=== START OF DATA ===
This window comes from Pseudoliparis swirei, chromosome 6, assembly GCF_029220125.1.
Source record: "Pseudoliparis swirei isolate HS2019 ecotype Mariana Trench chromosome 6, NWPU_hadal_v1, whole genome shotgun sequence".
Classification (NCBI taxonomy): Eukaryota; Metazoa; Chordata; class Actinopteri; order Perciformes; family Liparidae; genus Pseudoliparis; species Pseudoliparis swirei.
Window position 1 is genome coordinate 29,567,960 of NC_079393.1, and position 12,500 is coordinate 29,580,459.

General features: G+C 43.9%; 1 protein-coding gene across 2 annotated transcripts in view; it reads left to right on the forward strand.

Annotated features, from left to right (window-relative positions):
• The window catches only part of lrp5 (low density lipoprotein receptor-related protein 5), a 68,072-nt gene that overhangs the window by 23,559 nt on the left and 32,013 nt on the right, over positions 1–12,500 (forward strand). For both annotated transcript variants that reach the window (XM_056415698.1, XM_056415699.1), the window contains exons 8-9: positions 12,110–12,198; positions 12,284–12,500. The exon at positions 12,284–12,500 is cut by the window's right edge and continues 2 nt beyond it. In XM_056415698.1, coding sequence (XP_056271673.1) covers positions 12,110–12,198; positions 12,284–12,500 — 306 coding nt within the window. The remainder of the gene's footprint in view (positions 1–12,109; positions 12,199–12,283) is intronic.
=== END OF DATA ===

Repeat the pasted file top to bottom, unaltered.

This window comes from Pseudoliparis swirei, chromosome 6, assembly GCF_029220125.1.
Source record: "Pseudoliparis swirei isolate HS2019 ecotype Mariana Trench chromosome 6, NWPU_hadal_v1, whole genome shotgun sequence".
Classification (NCBI taxonomy): Eukaryota; Metazoa; Chordata; class Actinopteri; order Perciformes; family Liparidae; genus Pseudoliparis; species Pseudoliparis swirei.
Window position 1 is genome coordinate 29,567,960 of NC_079393.1, and position 12,500 is coordinate 29,580,459.

General features: G+C 43.9%; 1 protein-coding gene across 2 annotated transcripts in view; it reads left to right on the forward strand.

Annotated features, from left to right (window-relative positions):
• The window catches only part of lrp5 (low density lipoprotein receptor-related protein 5), a 68,072-nt gene that overhangs the window by 23,559 nt on the left and 32,013 nt on the right, over positions 1–12,500 (forward strand). For both annotated transcript variants that reach the window (XM_056415698.1, XM_056415699.1), the window contains exons 8-9: positions 12,110–12,198; positions 12,284–12,500. The exon at positions 12,284–12,500 is cut by the window's right edge and continues 2 nt beyond it. In XM_056415698.1, coding sequence (XP_056271673.1) covers positions 12,110–12,198; positions 12,284–12,500 — 306 coding nt within the window. The remainder of the gene's footprint in view (positions 1–12,109; positions 12,199–12,283) is intronic.